Countably Infinite Set in Countably Compact Space has Omega-Accumulation Point

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Theorem

Let $\left({X, \tau}\right)$ be a countably compact topological space.

Let $A \subseteq X$ be countably infinite.


Then $A$ has an $\omega$-accumulation point in $X$.


Corollary

Let $\left\langle{x_n}\right\rangle_{n \mathop \in \N}$ be an infinite sequence in $S$.


Then $\left\langle{x_n}\right\rangle$ has an accumulation point in $T$.


Proof

Proof by Contradiction.

Aiming for a contradiction, suppose that $A$ does not have an $\omega$-accumulation point in $X$.


Let $\mathcal S \subseteq \mathcal P \left({A}\right)$ be the set of all finite subsets of $A$.

By Set of Finite Subsets of Countable Set is Countable, we have that $\mathcal S$ is countable.


For all (finite) $F \in \mathcal S$, define:

$U_F = \left({F \cup \left({X \setminus A}\right)}\right)^{\circ}$

where $^{\circ}$ denotes the interior.

By Image of Countable Set under Mapping is Countable, we have that $\mathcal C = \left\{{U_F: F \in \mathcal S}\right\}$ is countable.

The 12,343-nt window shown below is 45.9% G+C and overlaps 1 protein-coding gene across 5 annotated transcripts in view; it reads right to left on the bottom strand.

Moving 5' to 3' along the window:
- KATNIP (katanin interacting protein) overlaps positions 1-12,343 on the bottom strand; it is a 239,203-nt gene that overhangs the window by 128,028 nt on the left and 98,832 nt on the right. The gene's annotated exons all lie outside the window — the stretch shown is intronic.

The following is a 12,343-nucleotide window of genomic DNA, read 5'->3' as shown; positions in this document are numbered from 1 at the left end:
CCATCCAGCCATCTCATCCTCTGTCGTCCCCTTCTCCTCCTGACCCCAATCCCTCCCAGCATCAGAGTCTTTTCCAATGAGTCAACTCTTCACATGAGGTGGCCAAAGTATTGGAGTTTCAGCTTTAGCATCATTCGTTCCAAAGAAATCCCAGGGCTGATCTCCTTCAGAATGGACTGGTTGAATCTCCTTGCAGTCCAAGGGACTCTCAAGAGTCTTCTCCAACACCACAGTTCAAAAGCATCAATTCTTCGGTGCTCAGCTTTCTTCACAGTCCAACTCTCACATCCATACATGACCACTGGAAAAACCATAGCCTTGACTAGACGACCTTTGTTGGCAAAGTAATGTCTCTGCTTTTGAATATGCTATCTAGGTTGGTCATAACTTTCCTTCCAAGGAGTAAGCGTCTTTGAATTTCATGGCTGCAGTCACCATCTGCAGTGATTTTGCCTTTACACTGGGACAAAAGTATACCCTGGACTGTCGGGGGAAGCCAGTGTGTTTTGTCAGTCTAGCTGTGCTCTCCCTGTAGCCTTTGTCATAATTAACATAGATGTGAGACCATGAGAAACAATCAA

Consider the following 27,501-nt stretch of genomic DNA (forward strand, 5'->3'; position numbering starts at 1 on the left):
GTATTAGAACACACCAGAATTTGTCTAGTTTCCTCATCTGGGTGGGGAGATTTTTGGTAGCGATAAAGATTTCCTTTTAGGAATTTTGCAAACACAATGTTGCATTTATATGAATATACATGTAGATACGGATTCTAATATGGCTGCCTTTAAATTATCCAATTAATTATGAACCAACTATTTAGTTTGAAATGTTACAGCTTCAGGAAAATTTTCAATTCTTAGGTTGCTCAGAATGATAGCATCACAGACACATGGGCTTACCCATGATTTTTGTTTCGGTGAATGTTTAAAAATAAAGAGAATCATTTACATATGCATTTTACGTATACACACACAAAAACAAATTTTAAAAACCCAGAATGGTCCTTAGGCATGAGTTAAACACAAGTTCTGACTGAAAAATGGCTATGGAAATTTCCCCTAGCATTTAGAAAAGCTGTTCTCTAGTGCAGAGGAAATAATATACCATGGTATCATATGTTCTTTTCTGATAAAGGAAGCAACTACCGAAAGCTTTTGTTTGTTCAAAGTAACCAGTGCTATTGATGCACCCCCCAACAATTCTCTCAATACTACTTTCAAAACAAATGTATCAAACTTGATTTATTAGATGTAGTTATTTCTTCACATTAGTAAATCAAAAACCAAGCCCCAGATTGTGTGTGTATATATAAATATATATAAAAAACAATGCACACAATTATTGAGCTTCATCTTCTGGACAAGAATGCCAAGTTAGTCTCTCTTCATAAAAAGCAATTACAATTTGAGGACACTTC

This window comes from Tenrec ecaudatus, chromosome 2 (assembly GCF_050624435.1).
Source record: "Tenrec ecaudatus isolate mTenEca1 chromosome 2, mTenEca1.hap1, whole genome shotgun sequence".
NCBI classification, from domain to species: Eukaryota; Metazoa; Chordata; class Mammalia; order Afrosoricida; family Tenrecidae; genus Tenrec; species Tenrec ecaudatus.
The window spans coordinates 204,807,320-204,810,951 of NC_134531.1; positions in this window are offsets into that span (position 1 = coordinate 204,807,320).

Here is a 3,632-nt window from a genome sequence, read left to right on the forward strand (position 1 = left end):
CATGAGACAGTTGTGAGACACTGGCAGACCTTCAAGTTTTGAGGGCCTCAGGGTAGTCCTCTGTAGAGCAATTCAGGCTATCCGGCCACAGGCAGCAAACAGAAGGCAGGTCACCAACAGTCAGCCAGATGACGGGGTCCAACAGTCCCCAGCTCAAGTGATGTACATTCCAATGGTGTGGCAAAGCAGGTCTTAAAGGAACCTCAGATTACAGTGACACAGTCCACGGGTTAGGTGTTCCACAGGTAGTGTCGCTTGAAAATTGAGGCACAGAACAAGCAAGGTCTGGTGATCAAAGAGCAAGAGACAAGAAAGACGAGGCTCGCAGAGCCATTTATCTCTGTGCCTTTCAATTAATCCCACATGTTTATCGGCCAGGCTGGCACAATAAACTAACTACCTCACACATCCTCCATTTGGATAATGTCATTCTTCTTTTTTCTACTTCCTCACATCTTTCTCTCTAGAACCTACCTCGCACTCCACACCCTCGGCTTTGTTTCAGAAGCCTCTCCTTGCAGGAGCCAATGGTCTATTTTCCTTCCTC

By the definition of an $\omega$-accumulation point, it follows that:

$\forall x \in X: \exists U \in \tau: x \in U: \exists F \in \mathcal S: U \cap A = F$

By Set Difference Union Intersection, we have:

$U = \left({U \cap A}\right) \cup \left({U \setminus A}\right) \subseteq F \cup \left({X \setminus A}\right)$

By Set Interior is Largest Open Set, it follows that $\mathcal C$ is a countable open cover for $X$.


Hence, by the definition of a countably compact space, there exists a finite subcover $\mathcal C'$ of $\mathcal C$ for $X$.

By the Principle of Finite Choice, there exists an indexed family $\left\langle{G_V}\right\rangle_{V \in \mathcal C'}$ of elements of $\mathcal S$ such that:

$\forall V \in \mathcal C': V = U_{G_V} = \left({G_V \cup \left({X \setminus A}\right)}\right)^{\circ}$

Define:

$\displaystyle B = \bigcup_{V \mathop \in \mathcal C'} G_V \subseteq A$

By Union of Finite Sets is Finite, it follows that $B$ is finite.


We can use the definition of a cover to conclude that:

$X \subseteq B \cup \left({X \setminus A}\right)$

By Relative Complement inverts Subsets, it follows that:

$\left({X \setminus B}\right) \cap A = \varnothing$

Hence, $A \subseteq B$.

But then by Subset of Finite Set is Finite, it follows that $A$ is finite, a contradiction.

$\blacksquare$


Also see


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